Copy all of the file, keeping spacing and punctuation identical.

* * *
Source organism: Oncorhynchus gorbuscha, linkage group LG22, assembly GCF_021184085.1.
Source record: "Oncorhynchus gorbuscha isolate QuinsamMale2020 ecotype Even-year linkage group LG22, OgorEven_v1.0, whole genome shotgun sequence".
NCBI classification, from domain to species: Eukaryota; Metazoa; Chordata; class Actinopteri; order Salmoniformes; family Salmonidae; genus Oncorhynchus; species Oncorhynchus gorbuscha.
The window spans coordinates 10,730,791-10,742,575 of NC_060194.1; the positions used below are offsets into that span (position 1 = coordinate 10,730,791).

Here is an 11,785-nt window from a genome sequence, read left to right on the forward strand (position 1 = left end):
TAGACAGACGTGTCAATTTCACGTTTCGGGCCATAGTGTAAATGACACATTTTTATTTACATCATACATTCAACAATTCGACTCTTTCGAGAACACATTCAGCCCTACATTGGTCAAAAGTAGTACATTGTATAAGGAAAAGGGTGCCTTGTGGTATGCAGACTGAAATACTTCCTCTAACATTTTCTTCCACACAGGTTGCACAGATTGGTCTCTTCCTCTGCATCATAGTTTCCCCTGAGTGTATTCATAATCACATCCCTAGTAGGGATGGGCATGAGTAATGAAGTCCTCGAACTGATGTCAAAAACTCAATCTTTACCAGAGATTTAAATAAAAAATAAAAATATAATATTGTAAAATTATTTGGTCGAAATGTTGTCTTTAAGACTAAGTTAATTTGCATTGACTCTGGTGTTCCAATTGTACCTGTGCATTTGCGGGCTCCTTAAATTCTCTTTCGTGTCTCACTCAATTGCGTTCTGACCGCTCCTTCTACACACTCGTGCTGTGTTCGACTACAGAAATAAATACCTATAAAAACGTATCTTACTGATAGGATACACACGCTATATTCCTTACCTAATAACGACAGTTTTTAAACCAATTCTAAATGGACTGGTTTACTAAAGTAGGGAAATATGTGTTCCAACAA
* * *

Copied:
Source organism: Oncorhynchus gorbuscha, linkage group LG22, assembly GCF_021184085.1.
Source record: "Oncorhynchus gorbuscha isolate QuinsamMale2020 ecotype Even-year linkage group LG22, OgorEven_v1.0, whole genome shotgun sequence".
NCBI classification, from domain to species: Eukaryota; Metazoa; Chordata; class Actinopteri; order Salmoniformes; family Salmonidae; genus Oncorhynchus; species Oncorhynchus gorbuscha.
The window spans coordinates 10,730,791-10,742,575 of NC_060194.1; the positions used below are offsets into that span (position 1 = coordinate 10,730,791).

Here is an 11,785-nt window from a genome sequence, read left to right on the forward strand (position 1 = left end):
TAGACAGACGTGTCAATTTCACGTTTCGGGCCATAGTGTAAATGACACATTTTTATTTACATCATACATTCAACAATTCGACTCTTTCGAGAACACATTCAGCCCTACATTGGTCAAAAGTAGTACATTGTATAAGGAAAAGGGTGCCTTGTGGTATGCAGACTGAAATACTTCCTCTAACATTTTCTTCCACACAGGTTGCACAGATTGGTCTCTTCCTCTGCATCATAGTTTCCCCTGAGTGTATTCATAATCACATCCCTAGTAGGGATGGGCATGAGTAATGAAGTCCTCGAACTGATGTCAAAAACTCAATCTTTACCAGAGATTTAAATAAAAAATAAAAATATAATATTGTAAAATTATTTGGTCGAAATGTTGTCTTTAAGACTAAGTTAATTTGCATTGACTCTGGTGTTCCAATTGTACCTGTGCATTTGCGGGCTCCTTAAATTCTCTTTCGTGTCTCACTCAATTGCGTTCTGACCGCTCCTTCTACACACTCGTGCTGTGTTCGACTACAGAAATAAATACCTATAAAAACGTATCTTACTGATAGGATACACACGCTATATTCCTTACCTAATAACGACAGTTTTTAAACCAATTCTAAATGGACTGGTTTACTAAAGTAGGGAAATATGTGTTCCAACAA